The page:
Painting himself as an outsider who would reform Washington, Romney vowed to battle to the White House.
"It's time for politicians to leave Washington and for we, the people, to take over," the former Massachusetts governor and multimillionaire businessman told hundreds of cheering supporters in a convention center ballroom here. "This isn't just about the heart and soul of our party; it isn't just about which party's going to win in November. It's about the future of our country."
Romney's strategists said that they never expected to receive a majority of delegates Tuesday and that they were counting on a strong showing in Western states such as California, Colorado, and North Dakota, which remained too close to call by the time Romney and his family left the convention center to head home to Belmont, Mass.
"The West has always been our hope," said Al Cardenas, chairman of Romney's Florida effort.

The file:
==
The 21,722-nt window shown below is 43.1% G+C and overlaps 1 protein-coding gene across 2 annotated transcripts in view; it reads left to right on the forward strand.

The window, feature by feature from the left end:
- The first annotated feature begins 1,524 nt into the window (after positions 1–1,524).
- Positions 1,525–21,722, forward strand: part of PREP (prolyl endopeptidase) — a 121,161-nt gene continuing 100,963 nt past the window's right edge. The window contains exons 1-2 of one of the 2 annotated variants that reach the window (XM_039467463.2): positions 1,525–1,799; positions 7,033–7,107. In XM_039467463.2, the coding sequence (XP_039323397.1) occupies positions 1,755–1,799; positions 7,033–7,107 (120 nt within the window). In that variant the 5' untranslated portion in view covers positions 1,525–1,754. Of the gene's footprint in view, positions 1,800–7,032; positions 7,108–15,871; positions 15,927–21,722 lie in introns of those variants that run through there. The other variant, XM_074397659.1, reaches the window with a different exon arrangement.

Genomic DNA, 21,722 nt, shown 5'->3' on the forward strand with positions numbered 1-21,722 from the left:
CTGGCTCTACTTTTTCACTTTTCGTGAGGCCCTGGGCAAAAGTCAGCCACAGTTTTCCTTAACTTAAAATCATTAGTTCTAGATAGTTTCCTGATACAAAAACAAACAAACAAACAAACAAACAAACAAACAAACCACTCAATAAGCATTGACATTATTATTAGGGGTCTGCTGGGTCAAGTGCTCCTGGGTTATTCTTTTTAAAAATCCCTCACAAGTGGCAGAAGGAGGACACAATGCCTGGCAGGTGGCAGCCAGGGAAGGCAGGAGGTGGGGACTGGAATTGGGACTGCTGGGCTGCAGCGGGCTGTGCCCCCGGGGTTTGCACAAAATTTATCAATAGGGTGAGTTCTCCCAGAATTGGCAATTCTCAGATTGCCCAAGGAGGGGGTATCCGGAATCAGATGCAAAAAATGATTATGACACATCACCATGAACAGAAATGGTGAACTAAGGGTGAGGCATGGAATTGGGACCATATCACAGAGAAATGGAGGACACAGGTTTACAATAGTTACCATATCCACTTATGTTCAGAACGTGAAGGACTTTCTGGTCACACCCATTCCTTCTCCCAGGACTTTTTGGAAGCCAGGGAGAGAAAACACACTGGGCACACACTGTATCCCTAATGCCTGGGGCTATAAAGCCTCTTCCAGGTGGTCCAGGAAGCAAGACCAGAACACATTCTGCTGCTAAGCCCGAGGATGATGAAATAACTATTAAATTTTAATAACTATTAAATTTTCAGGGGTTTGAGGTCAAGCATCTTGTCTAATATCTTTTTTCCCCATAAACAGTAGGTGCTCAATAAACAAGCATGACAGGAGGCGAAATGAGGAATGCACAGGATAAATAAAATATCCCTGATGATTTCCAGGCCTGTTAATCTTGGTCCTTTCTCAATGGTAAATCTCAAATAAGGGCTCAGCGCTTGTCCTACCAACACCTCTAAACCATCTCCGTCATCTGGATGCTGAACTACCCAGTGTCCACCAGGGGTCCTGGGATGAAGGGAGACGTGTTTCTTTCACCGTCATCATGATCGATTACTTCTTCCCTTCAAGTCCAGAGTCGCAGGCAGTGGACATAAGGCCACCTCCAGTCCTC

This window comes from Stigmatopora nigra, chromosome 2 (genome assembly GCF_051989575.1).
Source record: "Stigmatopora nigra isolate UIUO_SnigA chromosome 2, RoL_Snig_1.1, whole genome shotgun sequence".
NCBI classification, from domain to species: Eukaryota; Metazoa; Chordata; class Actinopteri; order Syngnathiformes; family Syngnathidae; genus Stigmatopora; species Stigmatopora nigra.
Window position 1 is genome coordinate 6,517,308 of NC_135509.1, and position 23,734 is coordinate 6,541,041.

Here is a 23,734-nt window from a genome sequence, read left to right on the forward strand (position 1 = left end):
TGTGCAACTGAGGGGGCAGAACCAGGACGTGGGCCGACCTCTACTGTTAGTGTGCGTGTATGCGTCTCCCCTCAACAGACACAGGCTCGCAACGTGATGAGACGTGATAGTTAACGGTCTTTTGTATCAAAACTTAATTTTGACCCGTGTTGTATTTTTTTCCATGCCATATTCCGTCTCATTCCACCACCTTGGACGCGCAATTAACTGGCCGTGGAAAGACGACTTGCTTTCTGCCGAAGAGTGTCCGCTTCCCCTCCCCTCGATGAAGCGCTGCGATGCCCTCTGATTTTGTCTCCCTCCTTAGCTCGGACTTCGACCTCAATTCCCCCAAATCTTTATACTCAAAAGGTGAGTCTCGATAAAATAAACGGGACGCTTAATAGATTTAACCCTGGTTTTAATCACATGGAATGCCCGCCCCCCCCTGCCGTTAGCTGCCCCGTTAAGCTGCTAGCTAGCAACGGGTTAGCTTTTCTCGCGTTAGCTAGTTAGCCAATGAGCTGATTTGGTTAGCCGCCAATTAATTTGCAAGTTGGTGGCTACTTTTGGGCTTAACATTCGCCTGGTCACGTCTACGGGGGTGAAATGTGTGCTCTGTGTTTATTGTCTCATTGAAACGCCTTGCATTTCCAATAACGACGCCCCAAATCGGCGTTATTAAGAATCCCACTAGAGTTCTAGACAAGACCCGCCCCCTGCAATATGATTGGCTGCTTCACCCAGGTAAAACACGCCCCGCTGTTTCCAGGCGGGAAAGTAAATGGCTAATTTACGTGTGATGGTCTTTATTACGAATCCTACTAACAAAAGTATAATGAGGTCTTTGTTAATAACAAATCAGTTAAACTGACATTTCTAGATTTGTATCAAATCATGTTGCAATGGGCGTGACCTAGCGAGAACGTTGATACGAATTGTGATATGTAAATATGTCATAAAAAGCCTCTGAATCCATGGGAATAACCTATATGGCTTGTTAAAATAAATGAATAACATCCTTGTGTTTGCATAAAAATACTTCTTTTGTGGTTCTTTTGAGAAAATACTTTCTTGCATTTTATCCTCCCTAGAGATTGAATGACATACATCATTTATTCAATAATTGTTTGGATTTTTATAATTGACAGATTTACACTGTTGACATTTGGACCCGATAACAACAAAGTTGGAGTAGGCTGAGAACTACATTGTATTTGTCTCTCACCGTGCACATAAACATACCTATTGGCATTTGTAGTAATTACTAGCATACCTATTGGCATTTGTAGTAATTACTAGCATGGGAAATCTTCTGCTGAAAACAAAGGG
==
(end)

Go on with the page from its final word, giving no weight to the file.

"Coming in, we knew that Sen. [John] McCain was going to do real well in the Northeast, except of course Massachusetts, where we did real well. We knew it would be a tough contest in the South with Gov. [Mike] Huckabee doing well. We thought our strength was in the West, and sure enough."
Even as supporters at the convention center saw the vast majority of states go to Romney's rivals, they appeared to remain upbeat.
Dan Avila, 50, a lawyer from Everett, Mass., expressed confidence that Romney would continue the race and be a formidable candidate.
"You're looking at a very well-organized and well-funded candidate who has a sense of public service," he said. "He's not going to quit."